By Monideepa Sahu
I write because I have to. I do not know how to define it; it is more than a need, more than a want, a passion, an identity, a gift, a curse, the demon – the vetaal – on my back. I do not know what I would be if I were not a writer.
Tell us about your most recent book or writing project. What were you trying to say or achieve with it?
My latest book is my first novel for adults – Inga. I was exploring a new genre. I started, as always, with the characters;
they had to be true. Through Rapa and Inga, the main characters, I brought up issues of sexuality, caste and patriarchy. In a land where same sex relationships are still considered to be criminal, I tried to say that love, and the language of love, is the same for everyone. Apart from this, I have been critical of the iron restrictions of Brahminism, which still exists in many conservative families. Running through the whole novel is the questioning of religiosity and the true meaning of spirituality in the lives of ordinary people.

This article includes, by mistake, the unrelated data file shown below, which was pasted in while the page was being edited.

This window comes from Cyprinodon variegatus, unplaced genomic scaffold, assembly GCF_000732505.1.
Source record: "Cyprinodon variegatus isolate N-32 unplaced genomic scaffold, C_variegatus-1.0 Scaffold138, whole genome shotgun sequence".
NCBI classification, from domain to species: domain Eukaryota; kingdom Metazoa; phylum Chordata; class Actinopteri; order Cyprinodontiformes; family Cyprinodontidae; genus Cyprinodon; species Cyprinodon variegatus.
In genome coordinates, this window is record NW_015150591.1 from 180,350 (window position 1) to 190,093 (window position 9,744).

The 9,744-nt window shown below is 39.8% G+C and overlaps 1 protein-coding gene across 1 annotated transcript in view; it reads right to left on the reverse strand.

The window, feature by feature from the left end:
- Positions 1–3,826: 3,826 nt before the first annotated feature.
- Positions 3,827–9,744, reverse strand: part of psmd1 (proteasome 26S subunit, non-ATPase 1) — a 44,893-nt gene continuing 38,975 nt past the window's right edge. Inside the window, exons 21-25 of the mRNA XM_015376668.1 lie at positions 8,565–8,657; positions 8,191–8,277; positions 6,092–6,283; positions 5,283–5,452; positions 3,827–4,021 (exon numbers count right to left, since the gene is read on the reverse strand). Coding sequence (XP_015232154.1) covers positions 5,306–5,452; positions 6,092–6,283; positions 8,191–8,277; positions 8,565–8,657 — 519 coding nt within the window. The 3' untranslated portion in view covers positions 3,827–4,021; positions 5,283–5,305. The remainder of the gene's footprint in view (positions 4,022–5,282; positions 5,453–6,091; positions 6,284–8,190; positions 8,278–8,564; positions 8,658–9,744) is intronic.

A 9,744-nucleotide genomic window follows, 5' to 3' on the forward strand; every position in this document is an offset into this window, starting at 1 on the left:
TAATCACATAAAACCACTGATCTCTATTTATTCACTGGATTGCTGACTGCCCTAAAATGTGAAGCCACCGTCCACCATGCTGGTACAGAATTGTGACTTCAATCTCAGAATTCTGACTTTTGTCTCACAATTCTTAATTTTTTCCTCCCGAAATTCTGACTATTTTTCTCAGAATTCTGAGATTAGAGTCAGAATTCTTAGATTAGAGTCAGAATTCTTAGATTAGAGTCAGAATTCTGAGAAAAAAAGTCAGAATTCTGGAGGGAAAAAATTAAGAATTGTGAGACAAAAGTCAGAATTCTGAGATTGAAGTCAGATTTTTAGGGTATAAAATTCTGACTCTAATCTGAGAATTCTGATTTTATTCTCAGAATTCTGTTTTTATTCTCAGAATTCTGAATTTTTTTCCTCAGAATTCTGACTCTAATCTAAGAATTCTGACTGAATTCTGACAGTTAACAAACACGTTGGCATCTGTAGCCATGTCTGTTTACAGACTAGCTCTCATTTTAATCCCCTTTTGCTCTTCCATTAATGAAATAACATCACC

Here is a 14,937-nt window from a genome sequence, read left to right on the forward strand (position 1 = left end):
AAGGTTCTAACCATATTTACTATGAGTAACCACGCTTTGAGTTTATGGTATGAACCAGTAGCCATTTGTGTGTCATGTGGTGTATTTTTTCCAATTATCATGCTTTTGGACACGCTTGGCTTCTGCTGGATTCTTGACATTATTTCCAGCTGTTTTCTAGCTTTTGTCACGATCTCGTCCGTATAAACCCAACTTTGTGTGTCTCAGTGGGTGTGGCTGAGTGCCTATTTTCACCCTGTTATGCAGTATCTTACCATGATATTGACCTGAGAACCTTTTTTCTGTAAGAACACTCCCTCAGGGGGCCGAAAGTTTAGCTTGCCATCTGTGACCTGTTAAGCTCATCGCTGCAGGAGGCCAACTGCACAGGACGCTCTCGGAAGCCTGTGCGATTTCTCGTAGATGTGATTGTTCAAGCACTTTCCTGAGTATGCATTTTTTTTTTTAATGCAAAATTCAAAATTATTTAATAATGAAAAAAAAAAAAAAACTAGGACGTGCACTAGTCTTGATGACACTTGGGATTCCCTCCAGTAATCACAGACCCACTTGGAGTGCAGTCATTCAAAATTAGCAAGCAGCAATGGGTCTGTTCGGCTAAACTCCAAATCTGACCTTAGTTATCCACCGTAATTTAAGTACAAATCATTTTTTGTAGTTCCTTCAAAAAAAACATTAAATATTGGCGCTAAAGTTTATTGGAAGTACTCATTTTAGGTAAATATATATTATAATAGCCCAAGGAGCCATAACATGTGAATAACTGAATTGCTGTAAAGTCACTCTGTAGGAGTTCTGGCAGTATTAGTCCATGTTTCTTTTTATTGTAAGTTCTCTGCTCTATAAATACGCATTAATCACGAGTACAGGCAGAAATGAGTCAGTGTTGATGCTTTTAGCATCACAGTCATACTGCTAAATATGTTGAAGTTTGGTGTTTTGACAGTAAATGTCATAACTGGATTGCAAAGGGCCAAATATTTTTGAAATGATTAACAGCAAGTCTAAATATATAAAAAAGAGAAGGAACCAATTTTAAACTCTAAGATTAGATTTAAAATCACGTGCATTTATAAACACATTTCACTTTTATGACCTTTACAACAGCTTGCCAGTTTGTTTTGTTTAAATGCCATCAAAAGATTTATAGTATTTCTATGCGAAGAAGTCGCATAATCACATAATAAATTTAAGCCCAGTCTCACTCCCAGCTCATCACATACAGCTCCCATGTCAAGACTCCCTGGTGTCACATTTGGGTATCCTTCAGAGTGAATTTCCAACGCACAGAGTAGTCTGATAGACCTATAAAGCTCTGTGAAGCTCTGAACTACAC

But I also wanted to take the English language by its neck and make it writhe and twist and coil, and dance and bloom. One of the ways by which I have done this is by deliberately imitating the classic English writers in an Indian context, through Rapa’s journal entries. Of course I needed a story too, to keep my readers engaged. And, using Wilkie Collins’ recommendation, I had to make ’em cry, make ’em laugh, make ’em wait.